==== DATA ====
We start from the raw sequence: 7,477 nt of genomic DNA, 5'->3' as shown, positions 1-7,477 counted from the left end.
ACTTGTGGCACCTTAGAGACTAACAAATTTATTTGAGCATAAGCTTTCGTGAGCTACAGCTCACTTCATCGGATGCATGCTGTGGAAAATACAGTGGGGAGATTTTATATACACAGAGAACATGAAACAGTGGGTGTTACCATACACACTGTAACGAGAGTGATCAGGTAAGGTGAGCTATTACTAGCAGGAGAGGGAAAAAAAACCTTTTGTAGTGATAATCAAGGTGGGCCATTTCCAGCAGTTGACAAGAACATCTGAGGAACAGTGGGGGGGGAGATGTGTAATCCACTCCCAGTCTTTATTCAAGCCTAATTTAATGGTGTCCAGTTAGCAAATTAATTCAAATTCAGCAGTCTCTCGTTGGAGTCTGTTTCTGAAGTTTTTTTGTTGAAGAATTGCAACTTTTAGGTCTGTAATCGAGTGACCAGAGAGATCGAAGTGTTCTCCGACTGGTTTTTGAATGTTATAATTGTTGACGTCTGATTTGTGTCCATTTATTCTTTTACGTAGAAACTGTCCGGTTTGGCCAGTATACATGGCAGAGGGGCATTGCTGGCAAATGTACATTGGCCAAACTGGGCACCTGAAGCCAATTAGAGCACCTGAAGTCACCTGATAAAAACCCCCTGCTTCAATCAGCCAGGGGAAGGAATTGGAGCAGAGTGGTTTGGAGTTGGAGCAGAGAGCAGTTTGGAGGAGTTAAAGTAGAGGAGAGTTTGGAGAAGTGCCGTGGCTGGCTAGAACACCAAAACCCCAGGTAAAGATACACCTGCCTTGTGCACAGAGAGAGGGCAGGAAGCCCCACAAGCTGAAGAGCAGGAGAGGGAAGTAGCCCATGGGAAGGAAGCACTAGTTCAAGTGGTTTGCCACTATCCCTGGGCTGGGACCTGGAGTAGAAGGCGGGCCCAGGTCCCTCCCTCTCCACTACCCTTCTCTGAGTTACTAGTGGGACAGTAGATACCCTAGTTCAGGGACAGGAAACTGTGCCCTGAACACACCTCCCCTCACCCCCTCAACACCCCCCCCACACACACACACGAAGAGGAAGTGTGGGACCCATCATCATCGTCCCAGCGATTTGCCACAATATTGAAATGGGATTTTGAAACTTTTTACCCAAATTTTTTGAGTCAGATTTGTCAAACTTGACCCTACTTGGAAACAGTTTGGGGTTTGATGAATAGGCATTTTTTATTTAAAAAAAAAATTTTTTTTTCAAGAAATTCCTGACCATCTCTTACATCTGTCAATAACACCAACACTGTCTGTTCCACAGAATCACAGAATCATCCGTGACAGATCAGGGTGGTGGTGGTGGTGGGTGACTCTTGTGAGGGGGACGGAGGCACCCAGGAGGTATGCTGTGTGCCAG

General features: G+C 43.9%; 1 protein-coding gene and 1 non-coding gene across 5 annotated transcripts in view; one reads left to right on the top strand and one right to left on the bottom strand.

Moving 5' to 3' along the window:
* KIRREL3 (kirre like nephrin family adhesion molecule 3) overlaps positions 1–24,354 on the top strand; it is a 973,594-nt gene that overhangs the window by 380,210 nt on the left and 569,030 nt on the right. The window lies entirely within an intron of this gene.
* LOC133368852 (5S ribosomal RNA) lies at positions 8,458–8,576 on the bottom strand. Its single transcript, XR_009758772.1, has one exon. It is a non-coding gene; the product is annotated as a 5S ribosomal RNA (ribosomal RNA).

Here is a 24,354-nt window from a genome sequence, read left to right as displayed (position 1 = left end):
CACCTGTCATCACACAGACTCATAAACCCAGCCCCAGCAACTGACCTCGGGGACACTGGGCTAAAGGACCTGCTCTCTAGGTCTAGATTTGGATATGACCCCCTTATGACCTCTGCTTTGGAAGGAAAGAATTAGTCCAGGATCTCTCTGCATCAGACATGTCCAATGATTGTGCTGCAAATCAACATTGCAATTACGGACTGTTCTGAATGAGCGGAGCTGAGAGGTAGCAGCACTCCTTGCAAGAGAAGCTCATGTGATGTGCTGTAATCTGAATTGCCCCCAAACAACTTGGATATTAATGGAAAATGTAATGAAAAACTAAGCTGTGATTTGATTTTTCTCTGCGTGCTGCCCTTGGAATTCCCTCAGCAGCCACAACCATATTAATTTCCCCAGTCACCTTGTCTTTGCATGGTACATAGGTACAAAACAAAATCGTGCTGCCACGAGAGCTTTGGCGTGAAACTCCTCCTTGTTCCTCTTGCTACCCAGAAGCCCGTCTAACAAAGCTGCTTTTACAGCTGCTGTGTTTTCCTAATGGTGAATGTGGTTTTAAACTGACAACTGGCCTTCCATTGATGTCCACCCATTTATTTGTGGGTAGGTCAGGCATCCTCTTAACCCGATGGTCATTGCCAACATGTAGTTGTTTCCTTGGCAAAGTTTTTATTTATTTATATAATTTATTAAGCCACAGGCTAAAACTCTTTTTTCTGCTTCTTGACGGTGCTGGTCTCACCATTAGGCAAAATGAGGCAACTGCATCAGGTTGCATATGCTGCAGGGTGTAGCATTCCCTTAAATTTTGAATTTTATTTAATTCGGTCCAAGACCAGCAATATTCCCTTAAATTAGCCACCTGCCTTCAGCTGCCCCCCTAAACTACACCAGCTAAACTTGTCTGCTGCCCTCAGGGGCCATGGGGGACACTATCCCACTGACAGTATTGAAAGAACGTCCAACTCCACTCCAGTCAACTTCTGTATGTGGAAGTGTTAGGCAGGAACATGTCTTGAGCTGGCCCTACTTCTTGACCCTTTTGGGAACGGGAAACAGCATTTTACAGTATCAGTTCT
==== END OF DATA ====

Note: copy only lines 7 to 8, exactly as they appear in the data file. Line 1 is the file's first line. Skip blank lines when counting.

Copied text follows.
Here is a 24,354-nt window from a genome sequence, read left to right as displayed (position 1 = left end):
CACCTGTCATCACACAGACTCATAAACCCAGCCCCAGCAACTGACCTCGGGGACACTGGGCTAAAGGACCTGCTCTCTAGGTCTAGATTTGGATATGACCCCCTTATGACCTCTGCTTTGGAAGGAAAGAATTAGTCCAGGATCTCTCTGCATCAGACATGTCCAATGATTGTGCTGCAAATCAACATTGCAATTACGGACTGTTCTGAATGAGCGGAGCTGAGAGGTAGCAGCACTCCTTGCAAGAGAAGCTCATGTGATGTGCTGTAATCTGAATTGCCCCCAAACAACTTGGATATTAATGGAAAATGTAATGAAAAACTAAGCTGTGATTTGATTTTTCTCTGCGTGCTGCCCTTGGAATTCCCTCAGCAGCCACAACCATATTAATTTCCCCAGTCACCTTGTCTTTGCATGGTACATAGGTACAAAACAAAATCGTGCTGCCACGAGAGCTTTGGCGTGAAACTCCTCCTTGTTCCTCTTGCTACCCAGAAGCCCGTCTAACAAAGCTGCTTTTACAGCTGCTGTGTTTTCCTAATGGTGAATGTGGTTTTAAACTGACAACTGGCCTTCCATTGATGTCCACCCATTTATTTGTGGGTAGGTCAGGCATCCTCTTAACCCGATGGTCATTGCCAACATGTAGTTGTTTCCTTGGCAAAGTTTTTATTTATTTATATAATTTATTAAGCCACAGGCTAAAACTCTTTTTTCTGCTTCTTGACGGTGCTGGTCTCACCATTAGGCAAAATGAGGCAACTGCATCAGGTTGCATATGCTGCAGGGTGTAGCATTCCCTTAAATTTTGAATTTTATTTAATTCGGTCCAAGACCAGCAATATTCCCTTAAATTAGCCACCTGCCTTCAGCTGCCCCCCTAAACTACACCAGCTAAACTTGTCTGCTGCCCTCAGGGGCCATGGGGGACACTATCCCACTGACAGTATTGAAAGAACGTCCAACTCCACTCCAGTCAACTTCTGTATGTGGAAGTGTTAGGCAGGAACATGTCTTGAGCTGGCCCTACTTCTTGACCCTTTTGGGAACGGGAAACAGCATTTTACAGTATCAGTTCT